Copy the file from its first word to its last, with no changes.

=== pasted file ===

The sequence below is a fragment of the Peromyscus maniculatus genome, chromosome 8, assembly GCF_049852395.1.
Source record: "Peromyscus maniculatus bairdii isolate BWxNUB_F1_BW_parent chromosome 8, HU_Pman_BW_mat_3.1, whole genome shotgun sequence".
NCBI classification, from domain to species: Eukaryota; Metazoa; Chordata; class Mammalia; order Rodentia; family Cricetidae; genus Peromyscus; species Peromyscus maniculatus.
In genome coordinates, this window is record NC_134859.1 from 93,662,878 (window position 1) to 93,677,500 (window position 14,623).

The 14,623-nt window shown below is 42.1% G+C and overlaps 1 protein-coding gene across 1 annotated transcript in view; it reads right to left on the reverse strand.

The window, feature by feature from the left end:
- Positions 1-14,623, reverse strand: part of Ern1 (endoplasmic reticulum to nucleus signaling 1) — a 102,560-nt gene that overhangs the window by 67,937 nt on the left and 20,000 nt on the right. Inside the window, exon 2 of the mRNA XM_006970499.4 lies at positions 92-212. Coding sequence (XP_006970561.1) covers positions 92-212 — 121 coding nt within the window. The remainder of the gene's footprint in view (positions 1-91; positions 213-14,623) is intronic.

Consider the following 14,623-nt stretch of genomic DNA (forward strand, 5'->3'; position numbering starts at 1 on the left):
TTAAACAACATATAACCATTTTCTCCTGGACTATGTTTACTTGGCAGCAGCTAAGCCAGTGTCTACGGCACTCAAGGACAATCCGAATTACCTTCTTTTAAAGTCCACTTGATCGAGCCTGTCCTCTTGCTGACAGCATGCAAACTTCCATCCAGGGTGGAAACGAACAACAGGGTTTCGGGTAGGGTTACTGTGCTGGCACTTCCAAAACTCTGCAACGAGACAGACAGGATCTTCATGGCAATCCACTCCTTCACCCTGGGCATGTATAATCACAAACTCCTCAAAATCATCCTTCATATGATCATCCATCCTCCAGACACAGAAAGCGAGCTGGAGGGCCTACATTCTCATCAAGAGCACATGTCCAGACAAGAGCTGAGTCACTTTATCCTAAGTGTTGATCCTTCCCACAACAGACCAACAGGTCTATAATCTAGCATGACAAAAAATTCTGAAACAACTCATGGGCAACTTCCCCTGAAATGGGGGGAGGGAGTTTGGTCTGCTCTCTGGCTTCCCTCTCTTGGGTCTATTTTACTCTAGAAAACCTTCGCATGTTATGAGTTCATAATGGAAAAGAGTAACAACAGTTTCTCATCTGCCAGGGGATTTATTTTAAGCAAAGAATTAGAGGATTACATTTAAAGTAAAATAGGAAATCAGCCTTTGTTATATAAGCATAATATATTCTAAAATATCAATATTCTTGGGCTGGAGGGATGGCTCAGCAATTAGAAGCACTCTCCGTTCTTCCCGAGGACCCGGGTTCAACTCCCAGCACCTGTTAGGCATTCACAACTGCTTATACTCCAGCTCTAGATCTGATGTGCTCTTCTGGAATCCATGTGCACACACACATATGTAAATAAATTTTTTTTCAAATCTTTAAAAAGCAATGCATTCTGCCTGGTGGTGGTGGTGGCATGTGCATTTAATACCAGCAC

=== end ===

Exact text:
The sequence below is a fragment of the Peromyscus maniculatus genome, chromosome 8, assembly GCF_049852395.1.
Source record: "Peromyscus maniculatus bairdii isolate BWxNUB_F1_BW_parent chromosome 8, HU_Pman_BW_mat_3.1, whole genome shotgun sequence".
NCBI classification, from domain to species: Eukaryota; Metazoa; Chordata; class Mammalia; order Rodentia; family Cricetidae; genus Peromyscus; species Peromyscus maniculatus.
In genome coordinates, this window is record NC_134859.1 from 93,662,878 (window position 1) to 93,677,500 (window position 14,623).

The 14,623-nt window shown below is 42.1% G+C and overlaps 1 protein-coding gene across 1 annotated transcript in view; it reads right to left on the reverse strand.

The window, feature by feature from the left end:
- Positions 1-14,623, reverse strand: part of Ern1 (endoplasmic reticulum to nucleus signaling 1) — a 102,560-nt gene that overhangs the window by 67,937 nt on the left and 20,000 nt on the right. Inside the window, exon 2 of the mRNA XM_006970499.4 lies at positions 92-212. Coding sequence (XP_006970561.1) covers positions 92-212 — 121 coding nt within the window. The remainder of the gene's footprint in view (positions 1-91; positions 213-14,623) is intronic.

Consider the following 14,623-nt stretch of genomic DNA (forward strand, 5'->3'; position numbering starts at 1 on the left):
TTAAACAACATATAACCATTTTCTCCTGGACTATGTTTACTTGGCAGCAGCTAAGCCAGTGTCTACGGCACTCAAGGACAATCCGAATTACCTTCTTTTAAAGTCCACTTGATCGAGCCTGTCCTCTTGCTGACAGCATGCAAACTTCCATCCAGGGTGGAAACGAACAACAGGGTTTCGGGTAGGGTTACTGTGCTGGCACTTCCAAAACTCTGCAACGAGACAGACAGGATCTTCATGGCAATCCACTCCTTCACCCTGGGCATGTATAATCACAAACTCCTCAAAATCATCCTTCATATGATCATCCATCCTCCAGACACAGAAAGCGAGCTGGAGGGCCTACATTCTCATCAAGAGCACATGTCCAGACAAGAGCTGAGTCACTTTATCCTAAGTGTTGATCCTTCCCACAACAGACCAACAGGTCTATAATCTAGCATGACAAAAAATTCTGAAACAACTCATGGGCAACTTCCCCTGAAATGGGGGGAGGGAGTTTGGTCTGCTCTCTGGCTTCCCTCTCTTGGGTCTATTTTACTCTAGAAAACCTTCGCATGTTATGAGTTCATAATGGAAAAGAGTAACAACAGTTTCTCATCTGCCAGGGGATTTATTTTAAGCAAAGAATTAGAGGATTACATTTAAAGTAAAATAGGAAATCAGCCTTTGTTATATAAGCATAATATATTCTAAAATATCAATATTCTTGGGCTGGAGGGATGGCTCAGCAATTAGAAGCACTCTCCGTTCTTCCCGAGGACCCGGGTTCAACTCCCAGCACCTGTTAGGCATTCACAACTGCTTATACTCCAGCTCTAGATCTGATGTGCTCTTCTGGAATCCATGTGCACACACACATATGTAAATAAATTTTTTTTCAAATCTTTAAAAAGCAATGCATTCTGCCTGGTGGTGGTGGTGGCATGTGCATTTAATACCAGCAC